Pregnancy and alcohol do not mix

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September 9 is International Foetal Alcohol Syndrome Awareness Day, ER24 urges pregnant women to abstain from drinking alcohol. Explaining the syndrome, Willem Stassen, ER24 Critical Care Paramedic, said that Foetal Alcohol Syndrome (FAS) is the leading preventable cause of mental retardation.

“It is a clinical syndrome that occurs when the unborn baby is exposed to alcohol through maternal alcohol consumption. This syndrome is characterised by distinct facial abnormalities and other defects in the heart, muscles, kidneys and eyes. One study reports that the incidence of FAS in some South African populations may be as high as 12.2%. Unfortunately, the damage done in FAS is permanent and cannot be undone,” he said.

The South African National Council on Alcoholism and Drug Dependence (SANCA) says that Foetal Alcohol Syndrome is 100% preventable. The mother and baby are connected by the placenta and the umbilical cord. This means that the baby takes in almost everything that the mother consumes. Substances can build up in the baby’s system and can cause permanent damage.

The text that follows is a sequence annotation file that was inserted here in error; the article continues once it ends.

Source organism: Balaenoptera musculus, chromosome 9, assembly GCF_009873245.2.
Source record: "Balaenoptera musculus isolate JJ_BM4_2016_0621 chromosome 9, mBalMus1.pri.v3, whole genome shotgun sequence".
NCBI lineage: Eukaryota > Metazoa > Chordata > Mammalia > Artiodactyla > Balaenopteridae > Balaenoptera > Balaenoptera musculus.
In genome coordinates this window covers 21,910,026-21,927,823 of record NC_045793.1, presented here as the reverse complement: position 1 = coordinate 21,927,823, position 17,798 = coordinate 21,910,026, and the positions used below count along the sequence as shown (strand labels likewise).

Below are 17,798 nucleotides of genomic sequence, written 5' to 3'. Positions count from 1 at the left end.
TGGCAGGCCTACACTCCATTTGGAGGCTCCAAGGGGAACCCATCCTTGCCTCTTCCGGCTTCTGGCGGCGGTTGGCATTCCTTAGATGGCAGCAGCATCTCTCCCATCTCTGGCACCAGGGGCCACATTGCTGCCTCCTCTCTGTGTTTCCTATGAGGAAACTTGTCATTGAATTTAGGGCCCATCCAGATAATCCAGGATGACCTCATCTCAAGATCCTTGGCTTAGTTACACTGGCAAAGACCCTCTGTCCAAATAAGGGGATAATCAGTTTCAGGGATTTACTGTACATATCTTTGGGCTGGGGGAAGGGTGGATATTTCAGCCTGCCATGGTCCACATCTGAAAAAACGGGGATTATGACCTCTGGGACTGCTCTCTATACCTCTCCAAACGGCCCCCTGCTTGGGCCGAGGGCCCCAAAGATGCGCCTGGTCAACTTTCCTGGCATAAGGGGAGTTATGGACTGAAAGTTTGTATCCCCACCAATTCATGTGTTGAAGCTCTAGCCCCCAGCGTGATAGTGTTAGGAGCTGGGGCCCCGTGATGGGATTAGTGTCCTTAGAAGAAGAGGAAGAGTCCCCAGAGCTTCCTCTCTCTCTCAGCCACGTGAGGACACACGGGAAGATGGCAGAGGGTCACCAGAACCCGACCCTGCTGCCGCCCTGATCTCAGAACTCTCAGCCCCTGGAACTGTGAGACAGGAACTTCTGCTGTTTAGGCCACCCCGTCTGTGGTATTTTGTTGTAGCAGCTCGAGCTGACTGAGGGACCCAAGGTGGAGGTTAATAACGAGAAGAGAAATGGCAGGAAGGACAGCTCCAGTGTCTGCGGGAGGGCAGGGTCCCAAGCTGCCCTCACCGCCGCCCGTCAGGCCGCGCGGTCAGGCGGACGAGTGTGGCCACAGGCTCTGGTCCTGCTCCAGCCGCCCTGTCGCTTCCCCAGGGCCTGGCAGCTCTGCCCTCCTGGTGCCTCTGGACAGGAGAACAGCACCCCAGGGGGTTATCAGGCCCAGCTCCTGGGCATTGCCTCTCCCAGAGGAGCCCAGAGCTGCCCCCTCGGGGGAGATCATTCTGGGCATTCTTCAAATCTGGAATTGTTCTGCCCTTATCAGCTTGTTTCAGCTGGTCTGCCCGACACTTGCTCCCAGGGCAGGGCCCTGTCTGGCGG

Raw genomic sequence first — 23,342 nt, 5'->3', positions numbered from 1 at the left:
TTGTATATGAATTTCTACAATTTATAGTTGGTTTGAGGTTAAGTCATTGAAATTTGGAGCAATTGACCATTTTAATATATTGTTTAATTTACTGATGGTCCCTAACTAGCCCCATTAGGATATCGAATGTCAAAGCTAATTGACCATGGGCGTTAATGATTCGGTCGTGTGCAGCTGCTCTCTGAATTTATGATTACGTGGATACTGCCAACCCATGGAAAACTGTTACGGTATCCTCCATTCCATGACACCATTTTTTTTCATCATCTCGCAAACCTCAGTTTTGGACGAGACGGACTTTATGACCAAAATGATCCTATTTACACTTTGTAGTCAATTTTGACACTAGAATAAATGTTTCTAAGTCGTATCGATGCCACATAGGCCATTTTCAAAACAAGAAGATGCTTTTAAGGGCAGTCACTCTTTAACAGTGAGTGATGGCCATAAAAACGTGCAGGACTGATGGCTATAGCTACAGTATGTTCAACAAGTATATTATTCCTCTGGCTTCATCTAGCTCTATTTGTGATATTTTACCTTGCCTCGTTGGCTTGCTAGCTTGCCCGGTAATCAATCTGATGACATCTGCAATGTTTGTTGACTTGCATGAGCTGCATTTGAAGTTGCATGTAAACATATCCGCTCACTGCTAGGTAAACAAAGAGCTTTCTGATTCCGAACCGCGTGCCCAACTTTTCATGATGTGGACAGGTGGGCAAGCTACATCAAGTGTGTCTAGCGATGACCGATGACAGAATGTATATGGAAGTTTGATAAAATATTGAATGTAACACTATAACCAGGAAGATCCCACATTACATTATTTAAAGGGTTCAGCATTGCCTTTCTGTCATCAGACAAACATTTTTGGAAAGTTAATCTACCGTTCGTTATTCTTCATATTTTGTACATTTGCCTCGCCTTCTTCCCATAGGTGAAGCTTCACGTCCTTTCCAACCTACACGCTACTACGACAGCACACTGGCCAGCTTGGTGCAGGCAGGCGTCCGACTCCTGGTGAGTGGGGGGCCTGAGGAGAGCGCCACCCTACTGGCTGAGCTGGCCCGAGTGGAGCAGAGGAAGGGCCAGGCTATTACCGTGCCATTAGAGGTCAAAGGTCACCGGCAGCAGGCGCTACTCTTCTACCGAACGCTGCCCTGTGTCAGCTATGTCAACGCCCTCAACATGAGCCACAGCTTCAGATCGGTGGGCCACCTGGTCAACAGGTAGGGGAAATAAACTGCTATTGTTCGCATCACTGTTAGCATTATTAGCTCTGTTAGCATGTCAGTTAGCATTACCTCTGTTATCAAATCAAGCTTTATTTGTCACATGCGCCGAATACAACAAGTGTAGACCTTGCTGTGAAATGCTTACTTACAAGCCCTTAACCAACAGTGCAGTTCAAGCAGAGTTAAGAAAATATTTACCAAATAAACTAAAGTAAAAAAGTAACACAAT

Stassen said that there is no safe level or period of alcohol intake during pregnancy as this is affected by the alcohol clearance rates, foetal sensitivity to alcohol, drinking patterns of the mother-to-be as well as genetics. “For this reason, all international guidelines recommend that pregnant women completely abstain from all alcoholic beverages during the entire duration of pregnancy. Pregnant women should always attend prenatal check-ups at a registered healthcare provider,” he said.

SANCA says that there are at least 500 000 South African’s suffering from FASD. South Africa with an incidence of 8-12% has the highest rate of FAS globally – De Aar having the highest prevalence of 12% in the country.

Should you require any assistance with alcohol abuse, contact Alcoholics Anonymous on 0861 HELP AA (435-722). For more information on FAS, visit http://www.fasfacts.org.za

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